Home ConsumerFood and Drink What do new regulations mean for overseas food exporters to China?

What do new regulations mean for overseas food exporters to China?

by Ran Guo
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new regulations for overseas exporters to china

The General Administration of Customs of China (GACC)’s new order on imported overseas products comes into effect on January 1, 2022. In order to meet the new policy requirements, overseas food brands will need to make hasty adjustments to their product packaging – is there time? And could cross border e-commerce channels be the answer? Frank Ren of RedFern Digital explains

Once the administration of Order No.248 (hereinafter referred to as the “administration”) comes into effect, the former provisions on the Administration of Registration of Overseas Enterprises Producing Imported Food, announced in 2012, will no longer be effective.

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The new administration has been issued to implement provisions of the Food Safety Law on the registration of overseas food production enterprises that import food into China. It:

  • Expands the registration scope of food production enterprises.
  • Stipulates the methods of assessment and censorship on the imported food manufacturers’ registration, including paper audits, video assessments, on-site inspections, etc.
  • Stipulates that some special types of food producers need to be recommended by their national (regional) authorities to the GACC for registration.
  • Outlines that registration validity and renewal of registration will be extended to 5 years, which is the same as the validity of domestic food production licenses.
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On the same day, GACC also released another new regulation worth noting among food suppliers overseas, the Administrative Measures on Import and Export Food Safety as GACC Decree 249.

The new policy will also come into effect on 1 January 2022, replacing many previous regulations, including Quarantine (AQSIQ) Decree 144, General Administration of Quality Supervision, Inspection, and the AQSIQ decrees related to the regulation of the import and export of dairy, meat, honey and aquatic products.

What does this mean for overseas brands in the food industry?

It is therefore necessary for overseas brands in the food industry to fully comprehend the impact of the new policy if they want a seat at the table when it comes to the imported food market in China. The main adjustments from the new policy include:

  • The introduction of the concept of “conformity assessments of food imports.”
  • The sales packages of imported health food and foods for certain dietary purposes must be equipped with printed Chinese labels instead of only affixed ones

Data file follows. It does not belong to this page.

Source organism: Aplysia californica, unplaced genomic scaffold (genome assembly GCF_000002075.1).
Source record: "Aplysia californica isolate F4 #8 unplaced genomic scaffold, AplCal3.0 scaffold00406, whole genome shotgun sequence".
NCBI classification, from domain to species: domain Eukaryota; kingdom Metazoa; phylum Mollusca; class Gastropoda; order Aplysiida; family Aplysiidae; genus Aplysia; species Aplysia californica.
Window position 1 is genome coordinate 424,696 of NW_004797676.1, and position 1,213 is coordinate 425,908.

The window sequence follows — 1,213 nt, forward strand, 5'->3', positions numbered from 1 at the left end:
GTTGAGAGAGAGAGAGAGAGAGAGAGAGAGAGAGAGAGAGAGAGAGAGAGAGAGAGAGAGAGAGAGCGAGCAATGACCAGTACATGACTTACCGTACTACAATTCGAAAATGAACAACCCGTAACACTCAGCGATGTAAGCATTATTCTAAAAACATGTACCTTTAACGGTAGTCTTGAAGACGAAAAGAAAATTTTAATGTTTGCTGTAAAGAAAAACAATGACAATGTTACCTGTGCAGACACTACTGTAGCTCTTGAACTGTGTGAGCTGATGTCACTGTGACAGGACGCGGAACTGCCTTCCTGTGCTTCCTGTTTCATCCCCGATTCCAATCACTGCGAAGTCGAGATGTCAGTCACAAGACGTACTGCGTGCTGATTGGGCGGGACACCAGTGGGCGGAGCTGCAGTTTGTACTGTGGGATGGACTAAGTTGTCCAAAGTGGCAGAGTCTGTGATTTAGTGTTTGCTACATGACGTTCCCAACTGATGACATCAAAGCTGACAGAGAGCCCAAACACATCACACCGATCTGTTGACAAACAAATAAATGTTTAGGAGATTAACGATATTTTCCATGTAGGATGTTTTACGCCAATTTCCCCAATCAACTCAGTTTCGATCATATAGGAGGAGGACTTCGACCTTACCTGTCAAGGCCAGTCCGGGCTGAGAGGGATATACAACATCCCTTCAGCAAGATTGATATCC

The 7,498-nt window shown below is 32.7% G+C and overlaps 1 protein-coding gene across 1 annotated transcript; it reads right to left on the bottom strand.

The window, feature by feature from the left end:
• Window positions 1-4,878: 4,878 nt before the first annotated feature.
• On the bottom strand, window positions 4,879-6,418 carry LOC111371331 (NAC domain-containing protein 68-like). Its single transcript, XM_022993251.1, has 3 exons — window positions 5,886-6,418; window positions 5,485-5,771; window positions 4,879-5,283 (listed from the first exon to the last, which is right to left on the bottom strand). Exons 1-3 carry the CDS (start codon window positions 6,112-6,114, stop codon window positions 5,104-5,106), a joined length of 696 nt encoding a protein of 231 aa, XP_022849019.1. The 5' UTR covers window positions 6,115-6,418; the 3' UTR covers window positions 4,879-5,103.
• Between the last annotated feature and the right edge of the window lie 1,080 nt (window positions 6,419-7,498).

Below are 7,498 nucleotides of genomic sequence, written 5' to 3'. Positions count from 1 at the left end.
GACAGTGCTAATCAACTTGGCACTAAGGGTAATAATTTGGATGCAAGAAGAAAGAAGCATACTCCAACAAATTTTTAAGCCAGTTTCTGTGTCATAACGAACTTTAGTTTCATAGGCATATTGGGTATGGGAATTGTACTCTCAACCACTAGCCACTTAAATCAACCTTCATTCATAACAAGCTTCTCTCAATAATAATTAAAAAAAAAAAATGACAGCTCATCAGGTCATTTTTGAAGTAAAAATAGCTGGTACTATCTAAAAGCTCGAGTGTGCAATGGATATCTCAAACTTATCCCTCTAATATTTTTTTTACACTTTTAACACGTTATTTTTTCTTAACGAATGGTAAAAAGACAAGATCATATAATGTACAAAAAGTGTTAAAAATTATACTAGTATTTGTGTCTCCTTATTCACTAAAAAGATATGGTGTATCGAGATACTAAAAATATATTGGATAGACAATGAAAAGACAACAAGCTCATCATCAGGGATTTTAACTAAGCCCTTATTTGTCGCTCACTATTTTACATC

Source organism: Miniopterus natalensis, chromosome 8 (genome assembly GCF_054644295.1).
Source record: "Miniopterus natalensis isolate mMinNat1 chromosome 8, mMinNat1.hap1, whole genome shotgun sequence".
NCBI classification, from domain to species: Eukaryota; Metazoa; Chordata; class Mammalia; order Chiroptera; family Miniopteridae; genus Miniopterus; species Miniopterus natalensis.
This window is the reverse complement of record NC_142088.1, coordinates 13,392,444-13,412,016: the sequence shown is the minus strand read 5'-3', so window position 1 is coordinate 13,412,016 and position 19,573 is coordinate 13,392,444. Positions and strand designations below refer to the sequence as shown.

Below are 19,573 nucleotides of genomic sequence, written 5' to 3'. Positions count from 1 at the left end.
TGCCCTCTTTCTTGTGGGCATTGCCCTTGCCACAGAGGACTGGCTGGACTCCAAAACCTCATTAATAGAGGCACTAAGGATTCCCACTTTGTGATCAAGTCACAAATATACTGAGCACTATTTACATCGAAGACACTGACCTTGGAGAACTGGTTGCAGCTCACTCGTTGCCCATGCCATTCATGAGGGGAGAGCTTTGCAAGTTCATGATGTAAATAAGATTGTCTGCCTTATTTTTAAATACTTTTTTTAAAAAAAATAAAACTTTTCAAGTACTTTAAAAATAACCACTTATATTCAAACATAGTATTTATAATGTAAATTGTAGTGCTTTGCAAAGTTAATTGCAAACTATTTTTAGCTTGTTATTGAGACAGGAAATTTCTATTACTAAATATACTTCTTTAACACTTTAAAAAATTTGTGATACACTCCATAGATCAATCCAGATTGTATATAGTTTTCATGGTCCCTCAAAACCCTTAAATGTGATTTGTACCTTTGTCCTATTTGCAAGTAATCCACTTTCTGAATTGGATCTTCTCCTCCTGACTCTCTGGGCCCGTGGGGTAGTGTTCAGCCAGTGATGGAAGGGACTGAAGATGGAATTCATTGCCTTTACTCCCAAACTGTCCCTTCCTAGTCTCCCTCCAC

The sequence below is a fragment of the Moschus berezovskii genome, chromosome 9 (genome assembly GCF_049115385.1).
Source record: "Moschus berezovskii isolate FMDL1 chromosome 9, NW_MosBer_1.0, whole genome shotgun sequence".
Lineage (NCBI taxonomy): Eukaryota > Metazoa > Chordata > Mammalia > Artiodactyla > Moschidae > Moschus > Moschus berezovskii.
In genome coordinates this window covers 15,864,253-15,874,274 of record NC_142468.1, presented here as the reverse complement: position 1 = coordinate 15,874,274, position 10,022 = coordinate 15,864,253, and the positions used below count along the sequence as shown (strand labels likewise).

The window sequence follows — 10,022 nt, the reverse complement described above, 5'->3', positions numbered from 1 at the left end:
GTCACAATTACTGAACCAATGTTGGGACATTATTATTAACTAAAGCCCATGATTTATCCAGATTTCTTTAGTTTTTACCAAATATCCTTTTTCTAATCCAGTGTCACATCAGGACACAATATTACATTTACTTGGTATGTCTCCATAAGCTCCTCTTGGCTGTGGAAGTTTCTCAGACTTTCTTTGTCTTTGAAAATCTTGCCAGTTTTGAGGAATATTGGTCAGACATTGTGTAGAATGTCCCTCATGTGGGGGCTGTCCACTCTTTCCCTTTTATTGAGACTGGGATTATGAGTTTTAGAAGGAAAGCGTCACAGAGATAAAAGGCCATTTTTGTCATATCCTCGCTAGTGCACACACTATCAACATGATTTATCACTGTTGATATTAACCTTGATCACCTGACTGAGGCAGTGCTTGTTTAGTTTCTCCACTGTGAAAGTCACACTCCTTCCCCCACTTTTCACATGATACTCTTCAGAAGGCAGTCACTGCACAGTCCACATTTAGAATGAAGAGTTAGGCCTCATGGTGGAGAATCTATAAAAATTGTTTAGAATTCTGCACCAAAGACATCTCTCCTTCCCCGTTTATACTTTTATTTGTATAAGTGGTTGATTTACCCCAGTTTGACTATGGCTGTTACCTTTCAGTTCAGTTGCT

• Imported fresh and frozen meat and aquatic food products require instructions on both the inner and outer packaging
  • Manufacturers and operators of imported and exported food products are held responsible for issues related to their products

Foreign brands importing into China should pay particular attention to the section in the new policy regarding packaging regulations for certain types of products. Compared to the previous regulations for imported food introduced in 2013, the range of products that require printed Chinese labels on their sales packages has been extended to include sports nutrition, infant supplementary food, supplementary food for pregnant women and nursing mothers, formula products for medical use, and imported health foods.

Foreign brands importing into China should pay particular attention to the section in the new policy regarding packaging regulations for certain types of products.

The impact of the new regulations for overseas exporters and operators within the food industry in the Chinese market cannot be ignored. In order to meet the requirements of the policy changes for imported product packaging, overseas food brands will need to make adjustments to their packaging and ready these new designs within the next six months, before the regulation comes into effect. This will lead to a series of questions:

  • Is there enough time for overseas food brands to get ready? Especially when taking into account various considerations such as budget reallocation, production coordination and marketing replanning
  • Will these processes make financial sense for the brand?

Selling through cross-border e-commerce channels (CBEC) might be a worthwhile alternative, as it allows overseas food exporters to sell to Chinese consumers while they get ready for future export under the general trade model.

Selling products through CBEC channels such as Tmall Global offers overseas food brands a number of benefits:

  • The CBEC platforms where the brands list their products can provide additional confidence to Chinese consumers as they trust the platform. This is especially true for brands that have limited recognition and presence in the market.
  • The stores on the CBEC platforms will be owned by the brand instead of local distributors, which offers brands more control over in-market branding and ROI.
  • The new regulation on imported food product packaging does not apply to CBEC, which suggests that brands, if unable to take action in time to be compliant, can still sell the stock that had originally been planned for general import through CBEC channels instead.

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